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Tips for better quality sleep


Time and time again research has shown the importance of sleep on your physical and mental wellbeing. Not only is sleep beneficial for your overall health, it is also a crucial tool for sport/exercise recovery and performance. In fact, several studies have shown sleep deprivation (aka less than 7-9 hours of sleep/night) to be associated with increased heart rate, respiratory frequency, and diminished power output during training workouts. This was found to be true especially with aerobic exercise (i.e. running, cycling, etc.) but also with anaerobic exercise (i.e. weightlifting/strength training).

We all know that sleep is important for us, but how do we go about improving the quality of our sleep?

Here are my top 4 tips for better sleep so you can maximize your energy levels and workout performance:

Limit screen time prior to bed.

Exposure to screens/blue light prior to bed has been shown to diminish sleep quality and amount of sleep as well as increase daytime tiredness. Therefore, it's recommended to turn off that TV or iPad at least an hour before you're ready to snooze. Instead of winding down by looking at a screen, Dr. Andrew Watson, MD, MS, recommends spending 30-60 minutes participating in "relaxation time." This could include mobility exercises/stretching, meditating, and/or reading a book.

screen time

Get a dose of natural light shortly after you get up in the morning.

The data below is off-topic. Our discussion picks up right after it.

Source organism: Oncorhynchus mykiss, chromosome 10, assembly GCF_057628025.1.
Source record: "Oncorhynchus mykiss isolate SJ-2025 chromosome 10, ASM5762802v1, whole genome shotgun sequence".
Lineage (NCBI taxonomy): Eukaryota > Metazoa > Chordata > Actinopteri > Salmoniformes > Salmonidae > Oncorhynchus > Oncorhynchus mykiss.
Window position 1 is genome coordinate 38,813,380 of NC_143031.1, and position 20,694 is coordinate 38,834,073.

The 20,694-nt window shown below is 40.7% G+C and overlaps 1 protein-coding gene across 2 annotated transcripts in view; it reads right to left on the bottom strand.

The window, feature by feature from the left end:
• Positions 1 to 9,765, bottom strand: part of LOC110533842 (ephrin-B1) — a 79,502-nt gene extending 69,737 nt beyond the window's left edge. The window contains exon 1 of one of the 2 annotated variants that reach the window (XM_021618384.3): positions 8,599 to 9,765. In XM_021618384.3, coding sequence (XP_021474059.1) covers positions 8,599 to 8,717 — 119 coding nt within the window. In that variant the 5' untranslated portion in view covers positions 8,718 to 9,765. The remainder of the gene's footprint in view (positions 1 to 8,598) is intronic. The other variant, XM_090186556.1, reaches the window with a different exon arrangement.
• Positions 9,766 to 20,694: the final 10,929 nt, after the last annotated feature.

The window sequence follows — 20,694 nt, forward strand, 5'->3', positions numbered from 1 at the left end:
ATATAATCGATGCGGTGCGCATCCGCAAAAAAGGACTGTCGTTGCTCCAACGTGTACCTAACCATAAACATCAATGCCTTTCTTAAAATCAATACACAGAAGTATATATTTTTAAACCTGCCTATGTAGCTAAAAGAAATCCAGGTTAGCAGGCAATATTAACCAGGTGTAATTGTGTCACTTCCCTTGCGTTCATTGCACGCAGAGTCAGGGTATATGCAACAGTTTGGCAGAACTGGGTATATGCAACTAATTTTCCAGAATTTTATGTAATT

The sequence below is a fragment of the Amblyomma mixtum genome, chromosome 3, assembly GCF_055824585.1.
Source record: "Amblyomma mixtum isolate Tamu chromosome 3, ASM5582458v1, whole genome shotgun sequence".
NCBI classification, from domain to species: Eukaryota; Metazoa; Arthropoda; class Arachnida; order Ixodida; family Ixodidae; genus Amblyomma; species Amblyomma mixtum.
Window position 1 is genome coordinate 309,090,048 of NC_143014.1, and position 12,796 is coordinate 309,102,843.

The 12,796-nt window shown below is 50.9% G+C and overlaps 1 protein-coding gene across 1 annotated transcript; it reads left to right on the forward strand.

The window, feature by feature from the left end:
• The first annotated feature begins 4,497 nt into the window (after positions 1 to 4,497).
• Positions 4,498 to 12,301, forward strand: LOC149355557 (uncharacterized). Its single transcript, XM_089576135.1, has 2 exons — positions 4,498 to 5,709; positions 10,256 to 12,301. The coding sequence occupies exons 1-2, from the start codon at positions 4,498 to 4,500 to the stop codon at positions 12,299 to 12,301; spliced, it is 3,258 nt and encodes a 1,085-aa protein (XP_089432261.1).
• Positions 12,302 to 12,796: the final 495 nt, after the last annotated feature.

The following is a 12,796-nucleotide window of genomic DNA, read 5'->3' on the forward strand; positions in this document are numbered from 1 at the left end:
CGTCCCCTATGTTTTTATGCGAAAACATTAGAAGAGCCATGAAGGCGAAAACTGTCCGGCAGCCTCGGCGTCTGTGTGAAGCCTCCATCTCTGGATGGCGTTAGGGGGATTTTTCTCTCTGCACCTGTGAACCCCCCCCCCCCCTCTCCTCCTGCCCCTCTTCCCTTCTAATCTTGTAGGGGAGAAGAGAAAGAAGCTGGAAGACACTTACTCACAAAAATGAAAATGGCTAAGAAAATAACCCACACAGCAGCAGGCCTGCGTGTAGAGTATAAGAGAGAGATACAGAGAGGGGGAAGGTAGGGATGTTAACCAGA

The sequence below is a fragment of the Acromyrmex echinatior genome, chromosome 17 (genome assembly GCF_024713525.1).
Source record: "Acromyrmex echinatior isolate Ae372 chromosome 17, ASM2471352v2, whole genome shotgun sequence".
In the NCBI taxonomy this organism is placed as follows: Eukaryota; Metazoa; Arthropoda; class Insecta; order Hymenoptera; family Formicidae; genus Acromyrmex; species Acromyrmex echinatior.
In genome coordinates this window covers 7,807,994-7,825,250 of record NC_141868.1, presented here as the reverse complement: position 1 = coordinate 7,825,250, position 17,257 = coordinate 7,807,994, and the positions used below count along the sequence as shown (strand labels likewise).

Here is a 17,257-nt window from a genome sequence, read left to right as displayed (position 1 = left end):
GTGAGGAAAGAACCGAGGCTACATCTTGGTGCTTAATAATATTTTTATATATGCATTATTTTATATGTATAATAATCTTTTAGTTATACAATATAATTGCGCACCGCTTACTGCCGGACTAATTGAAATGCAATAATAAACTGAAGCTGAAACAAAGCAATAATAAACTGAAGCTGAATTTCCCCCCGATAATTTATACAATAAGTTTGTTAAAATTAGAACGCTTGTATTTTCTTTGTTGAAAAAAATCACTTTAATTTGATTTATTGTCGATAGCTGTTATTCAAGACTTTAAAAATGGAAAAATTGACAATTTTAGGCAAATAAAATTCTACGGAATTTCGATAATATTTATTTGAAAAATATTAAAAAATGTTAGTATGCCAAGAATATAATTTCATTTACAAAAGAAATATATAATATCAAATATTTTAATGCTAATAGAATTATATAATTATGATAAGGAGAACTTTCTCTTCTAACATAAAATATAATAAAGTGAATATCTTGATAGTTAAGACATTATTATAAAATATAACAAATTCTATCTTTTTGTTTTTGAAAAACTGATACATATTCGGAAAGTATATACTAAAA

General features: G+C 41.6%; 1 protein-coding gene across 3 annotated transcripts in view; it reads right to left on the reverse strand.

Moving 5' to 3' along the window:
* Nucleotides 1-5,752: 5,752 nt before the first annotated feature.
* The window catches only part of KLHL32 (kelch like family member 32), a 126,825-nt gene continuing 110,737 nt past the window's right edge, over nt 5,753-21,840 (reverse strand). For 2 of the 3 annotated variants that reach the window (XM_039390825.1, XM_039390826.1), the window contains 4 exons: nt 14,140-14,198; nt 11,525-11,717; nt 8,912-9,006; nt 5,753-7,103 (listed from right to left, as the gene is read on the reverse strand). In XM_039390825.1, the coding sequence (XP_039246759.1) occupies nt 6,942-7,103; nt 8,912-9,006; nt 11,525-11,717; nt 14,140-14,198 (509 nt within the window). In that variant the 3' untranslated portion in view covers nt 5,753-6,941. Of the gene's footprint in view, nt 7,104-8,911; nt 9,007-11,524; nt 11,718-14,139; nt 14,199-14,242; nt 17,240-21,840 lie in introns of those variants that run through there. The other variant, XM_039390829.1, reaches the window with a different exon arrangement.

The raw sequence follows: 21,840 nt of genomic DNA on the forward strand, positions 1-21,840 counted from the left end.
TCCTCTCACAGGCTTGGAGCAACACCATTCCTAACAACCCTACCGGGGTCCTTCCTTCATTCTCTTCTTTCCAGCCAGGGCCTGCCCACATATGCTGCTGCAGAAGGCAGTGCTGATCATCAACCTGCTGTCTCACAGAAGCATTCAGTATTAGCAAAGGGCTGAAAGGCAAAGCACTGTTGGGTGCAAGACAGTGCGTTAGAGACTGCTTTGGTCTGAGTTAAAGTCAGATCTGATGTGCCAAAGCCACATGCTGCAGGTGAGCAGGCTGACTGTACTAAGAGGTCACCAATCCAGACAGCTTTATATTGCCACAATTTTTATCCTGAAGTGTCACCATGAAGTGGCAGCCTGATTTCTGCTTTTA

Exposing yourself to sunlight, even just for 5 minutes, early on in your day helps optimize your circadian rhythm (aka your internal waking/sleeping clock), boosts your energy for the day, and can lead to a better night's sleep in the evening. Natural light exposure could involve going for a brisk morning walk or simply standing in front of a sunlit window while sipping your morning coffee.

soaking up the sun

Speaking of your fluids.

It might be better if you wait 45 min-1 hour after you wake up prior to taking that first sip of coffee. This is because your cortisol levels (a hormone that gives you natural energy) peaks up to ~45 min after you get up.  If you drink coffee while your cortisol levels are high, this can eventually negatively impact your cortisol’s natural release. Therefore, waiting to drink your coffee once your cortisol levels are starting to decline can give you that extra energy boost you really need!

In terms of that afternoon pick-me-up, it’s best to stop consuming caffeinated beverages at least 6 hours before bed (for some maybe even earlier). This is because the average half-life of caffeine (aka how long the effects of caffeine stay in your body) is between 5-6 hours.

coffee to go

Schedule workout sessions during the peak time of your circadian rhythm.

We all have slight variances in our circadian rhythm and when we feel the most awake/energized. Working out during your peak awake time can lead to better workout performance. For most people, that peak time will be either in the late morning or later afternoon/early evening. If you do choose to workout in the evening, be sure you allow enough time to cool down and relax prior to going to bed.

tying shoes to run


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